make do with
- Use something less satisfactory as an alternative.
“There were no chairs to sit on so we had to make do with a pile of boxes.“
- Move in the direction of; head for.
“Let’s make for the exit before the crowd starts to leave.”
make fun of
- Laugh at ; make jokes about.
“The old lady dresses so strangely that the children make fun of her.”
- Convert or change into.
“We’re going to make our garage into a playroom.”
- Have an opinion about something.
“What do you make of his latest suggestion?”
make off with
- Steal and hurry away.
“A young man made off with my briefcase while I was checking the timetable.”
- Be able to hear or read something.
“I need glasses! I can’t make out what’s written on the board.”
- Fill in the details (e.g. cheque).
“Please make out the cheque to ABC Wizards.”
make oneself out (to be)
- Claim to be/pretend to be.
“In an attempt to find more details, he made himself out to be a journalist .”
- Legally make someone the owner of something.
Before she died she made over all her property to her children.
- Invent (excuse, story).
“Some employees make up excuses when they arrive late for work.”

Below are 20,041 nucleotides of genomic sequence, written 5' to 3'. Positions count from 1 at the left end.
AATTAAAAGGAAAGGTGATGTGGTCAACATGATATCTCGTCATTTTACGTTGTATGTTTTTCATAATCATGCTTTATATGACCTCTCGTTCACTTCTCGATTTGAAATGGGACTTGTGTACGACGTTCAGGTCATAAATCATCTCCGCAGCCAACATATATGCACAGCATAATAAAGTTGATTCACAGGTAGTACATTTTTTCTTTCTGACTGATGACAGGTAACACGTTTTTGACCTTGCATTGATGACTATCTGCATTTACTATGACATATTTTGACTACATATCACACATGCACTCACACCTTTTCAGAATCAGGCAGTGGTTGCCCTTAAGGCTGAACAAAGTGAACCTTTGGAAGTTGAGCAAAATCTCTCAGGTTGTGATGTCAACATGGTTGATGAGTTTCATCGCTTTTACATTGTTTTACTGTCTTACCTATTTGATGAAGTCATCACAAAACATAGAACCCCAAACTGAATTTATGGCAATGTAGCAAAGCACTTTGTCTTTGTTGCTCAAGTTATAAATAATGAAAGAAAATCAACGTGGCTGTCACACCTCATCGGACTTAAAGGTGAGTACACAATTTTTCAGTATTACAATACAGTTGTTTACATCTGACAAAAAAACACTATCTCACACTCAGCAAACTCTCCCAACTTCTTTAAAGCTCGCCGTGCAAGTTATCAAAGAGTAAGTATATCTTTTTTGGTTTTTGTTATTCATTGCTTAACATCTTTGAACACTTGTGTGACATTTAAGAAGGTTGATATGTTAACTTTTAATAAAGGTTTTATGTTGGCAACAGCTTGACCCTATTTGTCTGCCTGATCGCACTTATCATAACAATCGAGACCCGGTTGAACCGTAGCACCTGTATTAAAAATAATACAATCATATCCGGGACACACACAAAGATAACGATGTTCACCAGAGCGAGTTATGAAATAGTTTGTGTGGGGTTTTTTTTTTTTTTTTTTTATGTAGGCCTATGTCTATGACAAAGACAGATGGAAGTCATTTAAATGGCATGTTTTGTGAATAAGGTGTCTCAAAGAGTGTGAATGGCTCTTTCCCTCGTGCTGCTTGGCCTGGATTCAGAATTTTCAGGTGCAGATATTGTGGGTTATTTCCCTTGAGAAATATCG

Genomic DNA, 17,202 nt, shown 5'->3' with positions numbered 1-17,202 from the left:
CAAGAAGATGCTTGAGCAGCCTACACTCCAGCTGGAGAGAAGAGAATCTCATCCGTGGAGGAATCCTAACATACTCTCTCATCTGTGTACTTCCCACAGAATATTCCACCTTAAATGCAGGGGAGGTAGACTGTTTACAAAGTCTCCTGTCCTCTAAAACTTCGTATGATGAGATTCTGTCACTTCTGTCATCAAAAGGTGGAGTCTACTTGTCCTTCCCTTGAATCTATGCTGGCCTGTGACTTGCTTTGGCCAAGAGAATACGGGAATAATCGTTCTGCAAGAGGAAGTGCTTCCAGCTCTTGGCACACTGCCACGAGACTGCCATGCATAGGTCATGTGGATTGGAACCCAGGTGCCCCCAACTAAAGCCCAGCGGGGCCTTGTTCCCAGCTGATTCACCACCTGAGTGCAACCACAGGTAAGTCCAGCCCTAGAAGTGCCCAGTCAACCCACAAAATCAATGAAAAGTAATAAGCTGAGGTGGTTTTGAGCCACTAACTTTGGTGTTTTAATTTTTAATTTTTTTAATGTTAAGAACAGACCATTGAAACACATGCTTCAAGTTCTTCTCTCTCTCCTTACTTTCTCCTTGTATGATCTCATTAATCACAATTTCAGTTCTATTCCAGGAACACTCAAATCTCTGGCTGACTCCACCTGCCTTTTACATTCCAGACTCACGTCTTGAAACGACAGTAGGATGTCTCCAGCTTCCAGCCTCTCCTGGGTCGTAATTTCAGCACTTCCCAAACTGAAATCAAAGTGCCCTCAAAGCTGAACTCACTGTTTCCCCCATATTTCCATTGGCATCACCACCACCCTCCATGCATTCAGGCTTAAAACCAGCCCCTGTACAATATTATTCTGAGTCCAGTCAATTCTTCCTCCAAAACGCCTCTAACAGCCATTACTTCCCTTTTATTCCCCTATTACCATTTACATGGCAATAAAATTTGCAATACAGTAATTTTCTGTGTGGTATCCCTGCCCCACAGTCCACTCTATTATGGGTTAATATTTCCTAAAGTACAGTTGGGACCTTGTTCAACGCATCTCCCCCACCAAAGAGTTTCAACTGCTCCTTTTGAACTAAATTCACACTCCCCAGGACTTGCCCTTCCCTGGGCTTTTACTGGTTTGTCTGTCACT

- Prepare a bed for use.
“You can stay here tonight. I’ll make up a bed for you in the spare room.”
- Form, constitute.
“In your opinion what qualities make up his character?”
- Put on powder, lipstick, etc.
“Cynthia spends ages making herself up/putting on make-up.”
make up (with)
- End a quarrel and become friends again.
“Come on you two! It’s time to shake hands and make up.”
make up for
- Compensate for.
“If I work longer the next few days I can make up for the time I was absent.”
- Reduce the price.
“The coat was marked down by 40% – a real bargain!”
miss out on
- Lose an opportunity to do something.
“What a shame. If you leave before Saturday you’ll miss out on the party.”
- Mistake one thing or person for another.
“I don’t know the members’ names yet. I tend to mix them up.”
- Arrive in a new home or office.
“You’ve bought a new house? When are you moving in?”
- Leave your home/office for another one.
“My neighbour is leaving. He’s moving out next Saturday.”
- Make someone say something precisely.
“Alex promised to come for a week-end but we’ll have to nail him down to a date.”
- Give the same name as another person.
“My husband wanted William to be named after his grandfather.”
- Reduce a list or a number of options.
“The list of suspects has been narrowed down to three people.”
- Fall asleep.
“My grandfather very often nods off in front of the television.”
- Try to discover by searching.
“The boss hates people nosing around his desk.”
- Write something down.
“I’ll call the station and note down the departure times.”